The effects of sustained anoxia on cardiac electrical excitability were examined in the anoxia-tolerant Crucian carp (Carassius carassius). The electrocardiogram (ECG) and expression of excitation-contraction coupling genes were studied in fish acclimatised to normoxia in summer (+18°C) or winter (+2°C), and in winter fish after 1, 3 and 6 weeks of anoxia. Anoxia induced a sustained bradycardia from a heart rate of 10.3±0.77 to 4.1±0.29 bpm (P<0.05) after 5 weeks, and heart rate slowly recovered to control levels when oxygen was restored. Heart rate variability greatly increased under anoxia, and completely recovered under re-oxygenation. The RT interval increased from 2.8±0.34 s in normoxia to 5.8±0.44 s under anoxia (P<0.05), which reflects a doubling of the ventricular action potential (AP) duration. Acclimatisation to winter induced extensive changes in gene expression relative to summer-acclimatised fish, including depression in those coding for the sarcoplasmic reticulum calcium pump (Serca2-q2) and ATP-sensitive K+ channels (Kir6.2) (P<0.05). Genes of delayed rectifier K+ (kcnh6) and Ca2+ channels (cacna1c) were up-regulated in winter fish (P<0.05). In contrast, the additional challenge of anoxia caused only minor changes in gene expression, e.g. depressed expression of Kir2.2b K+ channel gene (kcnj12b), whereas expression of Ca2+ (cacna1a, -c and –g) and Na+ channel genes (scn4a and scn5a) were not affected. These data suggest that low temperature pre-conditions the Crucian carp heart for winter anoxia, whereas sustained anoxic bradycardia and prolongation of AP duration are directly induced by oxygen shortage without major changes in gene expression.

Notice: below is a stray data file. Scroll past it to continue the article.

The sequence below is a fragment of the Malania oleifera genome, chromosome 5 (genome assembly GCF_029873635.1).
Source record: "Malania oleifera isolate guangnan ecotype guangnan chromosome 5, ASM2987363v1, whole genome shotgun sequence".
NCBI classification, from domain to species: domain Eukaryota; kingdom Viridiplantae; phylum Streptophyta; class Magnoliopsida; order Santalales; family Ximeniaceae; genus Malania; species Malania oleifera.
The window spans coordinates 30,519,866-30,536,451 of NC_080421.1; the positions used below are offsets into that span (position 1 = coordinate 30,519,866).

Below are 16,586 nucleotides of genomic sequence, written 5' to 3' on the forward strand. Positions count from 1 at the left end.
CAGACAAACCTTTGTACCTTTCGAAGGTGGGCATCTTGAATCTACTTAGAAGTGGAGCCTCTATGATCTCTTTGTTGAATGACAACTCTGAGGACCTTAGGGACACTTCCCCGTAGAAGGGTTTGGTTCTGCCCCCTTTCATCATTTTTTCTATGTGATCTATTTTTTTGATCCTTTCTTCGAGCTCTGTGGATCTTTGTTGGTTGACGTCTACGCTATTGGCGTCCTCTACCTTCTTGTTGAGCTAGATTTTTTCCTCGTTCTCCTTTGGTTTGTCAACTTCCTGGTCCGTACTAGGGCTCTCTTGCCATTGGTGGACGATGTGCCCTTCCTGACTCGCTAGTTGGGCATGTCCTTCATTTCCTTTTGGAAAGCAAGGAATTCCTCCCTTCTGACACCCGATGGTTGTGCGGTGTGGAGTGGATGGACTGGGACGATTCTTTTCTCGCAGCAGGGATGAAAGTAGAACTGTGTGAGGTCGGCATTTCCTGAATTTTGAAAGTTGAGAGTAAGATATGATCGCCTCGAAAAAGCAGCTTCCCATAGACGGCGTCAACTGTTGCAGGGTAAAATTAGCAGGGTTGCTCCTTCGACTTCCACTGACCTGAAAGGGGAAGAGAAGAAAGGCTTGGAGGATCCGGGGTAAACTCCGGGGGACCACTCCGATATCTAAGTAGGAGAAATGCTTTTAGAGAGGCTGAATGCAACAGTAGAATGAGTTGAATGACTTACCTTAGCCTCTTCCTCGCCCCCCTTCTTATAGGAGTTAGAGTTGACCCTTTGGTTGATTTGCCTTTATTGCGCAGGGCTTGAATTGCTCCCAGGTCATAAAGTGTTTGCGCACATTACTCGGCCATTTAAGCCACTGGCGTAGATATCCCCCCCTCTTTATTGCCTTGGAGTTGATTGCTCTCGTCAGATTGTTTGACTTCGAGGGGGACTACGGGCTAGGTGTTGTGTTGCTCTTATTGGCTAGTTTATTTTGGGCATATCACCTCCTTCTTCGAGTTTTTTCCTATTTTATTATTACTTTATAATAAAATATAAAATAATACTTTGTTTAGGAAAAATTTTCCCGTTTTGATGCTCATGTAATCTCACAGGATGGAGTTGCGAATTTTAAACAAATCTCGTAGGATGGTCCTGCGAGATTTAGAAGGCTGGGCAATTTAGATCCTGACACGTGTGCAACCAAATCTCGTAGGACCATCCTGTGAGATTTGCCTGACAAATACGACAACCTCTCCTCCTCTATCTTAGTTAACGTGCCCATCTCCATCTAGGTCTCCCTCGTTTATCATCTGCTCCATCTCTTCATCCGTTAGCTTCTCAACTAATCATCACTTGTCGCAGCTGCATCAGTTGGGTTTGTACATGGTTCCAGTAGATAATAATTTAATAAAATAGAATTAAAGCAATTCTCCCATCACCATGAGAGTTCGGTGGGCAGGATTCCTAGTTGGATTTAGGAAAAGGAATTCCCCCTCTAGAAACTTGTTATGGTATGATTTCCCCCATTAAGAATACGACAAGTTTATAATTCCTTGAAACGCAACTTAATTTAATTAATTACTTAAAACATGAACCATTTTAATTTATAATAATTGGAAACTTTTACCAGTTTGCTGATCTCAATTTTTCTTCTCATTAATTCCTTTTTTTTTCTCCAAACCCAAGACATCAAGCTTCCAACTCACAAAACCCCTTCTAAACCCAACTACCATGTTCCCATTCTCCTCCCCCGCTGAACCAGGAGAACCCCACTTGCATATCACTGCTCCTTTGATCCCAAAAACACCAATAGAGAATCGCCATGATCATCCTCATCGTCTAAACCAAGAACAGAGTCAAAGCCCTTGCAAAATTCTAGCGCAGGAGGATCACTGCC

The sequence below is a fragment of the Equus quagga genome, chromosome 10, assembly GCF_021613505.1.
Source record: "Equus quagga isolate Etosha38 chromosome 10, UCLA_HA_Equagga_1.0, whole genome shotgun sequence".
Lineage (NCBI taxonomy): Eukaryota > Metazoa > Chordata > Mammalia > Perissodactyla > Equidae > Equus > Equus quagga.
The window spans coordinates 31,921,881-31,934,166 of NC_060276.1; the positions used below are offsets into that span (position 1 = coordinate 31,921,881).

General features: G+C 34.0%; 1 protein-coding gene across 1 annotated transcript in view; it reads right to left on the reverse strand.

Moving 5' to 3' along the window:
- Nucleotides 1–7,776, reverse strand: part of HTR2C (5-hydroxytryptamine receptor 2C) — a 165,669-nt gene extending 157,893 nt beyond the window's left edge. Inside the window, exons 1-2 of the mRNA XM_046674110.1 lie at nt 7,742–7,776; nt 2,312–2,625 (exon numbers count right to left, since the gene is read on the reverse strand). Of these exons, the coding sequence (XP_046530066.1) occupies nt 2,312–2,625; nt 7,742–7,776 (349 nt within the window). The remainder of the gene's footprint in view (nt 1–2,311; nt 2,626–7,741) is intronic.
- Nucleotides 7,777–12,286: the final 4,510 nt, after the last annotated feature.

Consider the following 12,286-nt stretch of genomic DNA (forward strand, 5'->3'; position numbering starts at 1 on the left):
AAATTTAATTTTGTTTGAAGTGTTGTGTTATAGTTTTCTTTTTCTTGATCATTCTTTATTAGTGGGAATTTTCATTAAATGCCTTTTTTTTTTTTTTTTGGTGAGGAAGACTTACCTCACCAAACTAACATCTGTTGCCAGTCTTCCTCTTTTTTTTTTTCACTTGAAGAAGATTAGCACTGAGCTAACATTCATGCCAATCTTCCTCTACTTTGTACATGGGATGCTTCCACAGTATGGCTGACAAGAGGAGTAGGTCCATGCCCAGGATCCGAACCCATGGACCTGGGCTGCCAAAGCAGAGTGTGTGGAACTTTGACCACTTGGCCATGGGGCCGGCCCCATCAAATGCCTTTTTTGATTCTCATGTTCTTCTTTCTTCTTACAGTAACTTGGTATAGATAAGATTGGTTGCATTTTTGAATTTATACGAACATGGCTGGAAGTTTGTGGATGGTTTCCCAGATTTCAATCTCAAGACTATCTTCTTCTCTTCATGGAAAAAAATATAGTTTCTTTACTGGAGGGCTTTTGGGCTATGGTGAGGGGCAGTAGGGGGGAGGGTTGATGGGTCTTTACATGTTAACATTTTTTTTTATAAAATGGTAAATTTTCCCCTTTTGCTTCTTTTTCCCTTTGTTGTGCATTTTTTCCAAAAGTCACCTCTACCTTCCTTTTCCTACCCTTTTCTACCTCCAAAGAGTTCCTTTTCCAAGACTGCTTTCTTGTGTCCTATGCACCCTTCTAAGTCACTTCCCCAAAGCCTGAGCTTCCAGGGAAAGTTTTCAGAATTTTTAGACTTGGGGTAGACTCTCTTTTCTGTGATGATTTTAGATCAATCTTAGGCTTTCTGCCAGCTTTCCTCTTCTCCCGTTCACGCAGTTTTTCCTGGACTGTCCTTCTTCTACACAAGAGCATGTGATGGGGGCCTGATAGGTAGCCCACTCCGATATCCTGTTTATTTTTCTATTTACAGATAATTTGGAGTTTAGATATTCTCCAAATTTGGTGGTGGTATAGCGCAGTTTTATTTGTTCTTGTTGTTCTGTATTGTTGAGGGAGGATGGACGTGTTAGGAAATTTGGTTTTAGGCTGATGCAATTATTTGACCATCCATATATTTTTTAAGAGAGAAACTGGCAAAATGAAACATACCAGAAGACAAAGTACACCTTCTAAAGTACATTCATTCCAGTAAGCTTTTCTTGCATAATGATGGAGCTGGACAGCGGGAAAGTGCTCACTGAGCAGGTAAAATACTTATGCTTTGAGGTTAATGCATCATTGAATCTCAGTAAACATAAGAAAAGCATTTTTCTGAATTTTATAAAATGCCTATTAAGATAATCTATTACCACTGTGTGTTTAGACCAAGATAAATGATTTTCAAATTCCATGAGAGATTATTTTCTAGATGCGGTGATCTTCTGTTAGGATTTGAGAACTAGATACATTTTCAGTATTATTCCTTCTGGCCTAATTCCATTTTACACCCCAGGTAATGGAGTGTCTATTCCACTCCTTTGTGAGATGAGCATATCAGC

- Received June 23, 2016.
- Accepted November 15, 2016.
- © 2016. Published by The Company of Biologists Ltd